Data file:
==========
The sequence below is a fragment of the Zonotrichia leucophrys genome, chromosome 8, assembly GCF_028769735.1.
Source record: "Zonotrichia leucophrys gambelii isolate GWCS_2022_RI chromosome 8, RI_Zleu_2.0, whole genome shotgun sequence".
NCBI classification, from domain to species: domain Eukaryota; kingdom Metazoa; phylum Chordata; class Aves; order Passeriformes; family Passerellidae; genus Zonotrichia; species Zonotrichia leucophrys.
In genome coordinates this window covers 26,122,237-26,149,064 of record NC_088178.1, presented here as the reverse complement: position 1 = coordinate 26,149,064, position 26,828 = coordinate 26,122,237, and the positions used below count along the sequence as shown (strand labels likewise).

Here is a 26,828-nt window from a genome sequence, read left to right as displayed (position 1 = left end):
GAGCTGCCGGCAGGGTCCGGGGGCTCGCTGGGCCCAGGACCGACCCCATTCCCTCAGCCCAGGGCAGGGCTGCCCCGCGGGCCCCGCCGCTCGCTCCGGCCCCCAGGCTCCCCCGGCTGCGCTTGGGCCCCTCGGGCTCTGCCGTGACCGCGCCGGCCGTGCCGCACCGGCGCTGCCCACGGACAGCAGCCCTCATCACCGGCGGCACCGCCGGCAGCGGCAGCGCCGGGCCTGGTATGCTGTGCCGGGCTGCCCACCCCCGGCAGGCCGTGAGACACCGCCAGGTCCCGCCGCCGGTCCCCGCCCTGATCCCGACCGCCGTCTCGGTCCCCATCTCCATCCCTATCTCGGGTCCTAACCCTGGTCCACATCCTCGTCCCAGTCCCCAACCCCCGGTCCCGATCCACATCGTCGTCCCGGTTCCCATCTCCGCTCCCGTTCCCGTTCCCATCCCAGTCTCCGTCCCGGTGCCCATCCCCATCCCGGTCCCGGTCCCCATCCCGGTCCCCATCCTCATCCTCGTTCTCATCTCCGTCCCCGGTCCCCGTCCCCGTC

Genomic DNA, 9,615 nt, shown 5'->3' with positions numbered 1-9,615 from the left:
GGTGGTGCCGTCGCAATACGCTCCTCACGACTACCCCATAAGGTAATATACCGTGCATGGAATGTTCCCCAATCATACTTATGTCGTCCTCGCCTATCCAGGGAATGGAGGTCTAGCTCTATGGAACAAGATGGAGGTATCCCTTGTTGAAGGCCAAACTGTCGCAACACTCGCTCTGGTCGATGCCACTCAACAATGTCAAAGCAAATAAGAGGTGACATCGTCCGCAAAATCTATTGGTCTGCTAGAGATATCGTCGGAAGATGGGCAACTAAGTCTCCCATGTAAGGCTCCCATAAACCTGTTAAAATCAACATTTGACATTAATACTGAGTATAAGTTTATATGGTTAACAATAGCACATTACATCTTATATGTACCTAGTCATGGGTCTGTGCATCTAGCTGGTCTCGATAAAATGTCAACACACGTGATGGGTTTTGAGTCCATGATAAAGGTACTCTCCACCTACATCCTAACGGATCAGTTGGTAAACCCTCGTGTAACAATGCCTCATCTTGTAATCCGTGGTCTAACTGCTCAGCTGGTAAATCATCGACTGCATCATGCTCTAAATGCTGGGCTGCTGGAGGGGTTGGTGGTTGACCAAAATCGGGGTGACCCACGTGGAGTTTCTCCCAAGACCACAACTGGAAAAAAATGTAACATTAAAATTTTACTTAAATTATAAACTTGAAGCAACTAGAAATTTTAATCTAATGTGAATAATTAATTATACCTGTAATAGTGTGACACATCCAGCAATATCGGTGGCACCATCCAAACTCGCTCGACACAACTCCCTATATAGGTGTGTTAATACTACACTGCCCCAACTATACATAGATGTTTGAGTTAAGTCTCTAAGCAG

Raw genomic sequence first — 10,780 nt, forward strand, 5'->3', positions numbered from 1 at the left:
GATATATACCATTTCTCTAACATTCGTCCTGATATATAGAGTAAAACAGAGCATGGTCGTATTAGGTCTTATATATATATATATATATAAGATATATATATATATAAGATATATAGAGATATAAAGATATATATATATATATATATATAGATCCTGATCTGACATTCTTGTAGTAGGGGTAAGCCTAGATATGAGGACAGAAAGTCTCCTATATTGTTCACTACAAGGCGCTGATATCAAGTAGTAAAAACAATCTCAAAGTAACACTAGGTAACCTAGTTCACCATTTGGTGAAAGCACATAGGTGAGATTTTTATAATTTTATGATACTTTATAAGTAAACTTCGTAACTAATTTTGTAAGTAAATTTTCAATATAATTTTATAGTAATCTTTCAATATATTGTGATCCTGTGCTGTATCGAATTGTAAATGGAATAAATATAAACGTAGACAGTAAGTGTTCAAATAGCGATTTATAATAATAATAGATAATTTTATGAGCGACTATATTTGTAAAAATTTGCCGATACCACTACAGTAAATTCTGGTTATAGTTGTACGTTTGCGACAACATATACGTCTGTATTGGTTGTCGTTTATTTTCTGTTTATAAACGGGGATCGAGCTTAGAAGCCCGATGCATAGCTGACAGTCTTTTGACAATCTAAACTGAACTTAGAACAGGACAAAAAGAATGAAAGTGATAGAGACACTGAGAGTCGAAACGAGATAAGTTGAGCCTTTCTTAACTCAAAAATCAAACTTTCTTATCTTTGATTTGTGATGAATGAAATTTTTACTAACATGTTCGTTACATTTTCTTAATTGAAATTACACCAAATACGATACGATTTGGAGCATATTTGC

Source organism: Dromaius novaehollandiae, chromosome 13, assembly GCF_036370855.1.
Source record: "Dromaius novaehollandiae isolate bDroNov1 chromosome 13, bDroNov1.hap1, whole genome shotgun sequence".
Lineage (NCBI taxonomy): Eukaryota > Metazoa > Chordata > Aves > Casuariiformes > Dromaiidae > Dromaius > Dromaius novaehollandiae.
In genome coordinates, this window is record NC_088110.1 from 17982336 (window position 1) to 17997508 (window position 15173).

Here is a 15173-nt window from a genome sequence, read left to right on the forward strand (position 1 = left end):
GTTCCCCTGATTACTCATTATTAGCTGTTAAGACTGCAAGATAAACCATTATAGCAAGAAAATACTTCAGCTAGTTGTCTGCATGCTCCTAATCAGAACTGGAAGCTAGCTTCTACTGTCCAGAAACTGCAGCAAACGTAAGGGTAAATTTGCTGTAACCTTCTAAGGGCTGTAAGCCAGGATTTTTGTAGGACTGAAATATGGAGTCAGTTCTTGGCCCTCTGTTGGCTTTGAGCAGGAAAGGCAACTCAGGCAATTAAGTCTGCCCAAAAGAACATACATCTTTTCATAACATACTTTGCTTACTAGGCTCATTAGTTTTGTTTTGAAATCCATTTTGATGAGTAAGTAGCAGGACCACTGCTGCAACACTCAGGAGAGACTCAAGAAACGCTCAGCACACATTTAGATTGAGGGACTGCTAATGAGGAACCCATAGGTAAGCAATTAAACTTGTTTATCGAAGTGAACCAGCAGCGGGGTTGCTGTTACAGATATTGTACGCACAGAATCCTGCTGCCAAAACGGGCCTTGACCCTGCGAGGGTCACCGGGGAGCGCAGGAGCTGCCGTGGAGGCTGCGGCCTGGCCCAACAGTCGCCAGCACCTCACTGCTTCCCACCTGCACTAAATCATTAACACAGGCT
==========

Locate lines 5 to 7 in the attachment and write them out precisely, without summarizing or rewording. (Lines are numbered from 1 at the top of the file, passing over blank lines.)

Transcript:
Here is a 26,828-nt window from a genome sequence, read left to right as displayed (position 1 = left end):
GAGCTGCCGGCAGGGTCCGGGGGCTCGCTGGGCCCAGGACCGACCCCATTCCCTCAGCCCAGGGCAGGGCTGCCCCGCGGGCCCCGCCGCTCGCTCCGGCCCCCAGGCTCCCCCGGCTGCGCTTGGGCCCCTCGGGCTCTGCCGTGACCGCGCCGGCCGTGCCGCACCGGCGCTGCCCACGGACAGCAGCCCTCATCACCGGCGGCACCGCCGGCAGCGGCAGCGCCGGGCCTGGTATGCTGTGCCGGGCTGCCCACCCCCGGCAGGCCGTGAGACACCGCCAGGTCCCGCCGCCGGTCCCCGCCCTGATCCCGACCGCCGTCTCGGTCCCCATCTCCATCCCTATCTCGGGTCCTAACCCTGGTCCACATCCTCGTCCCAGTCCCCAACCCCCGGTCCCGATCCACATCGTCGTCCCGGTTCCCATCTCCGCTCCCGTTCCCGTTCCCATCCCAGTCTCCGTCCCGGTGCCCATCCCCATCCCGGTCCCGGTCCCCATCCCGGTCCCCATCCTCATCCTCGTTCTCATCTCCGTCCCCGGTCCCCGTCCCCGTC

Genomic DNA, 9,615 nt, shown 5'->3' with positions numbered 1-9,615 from the left: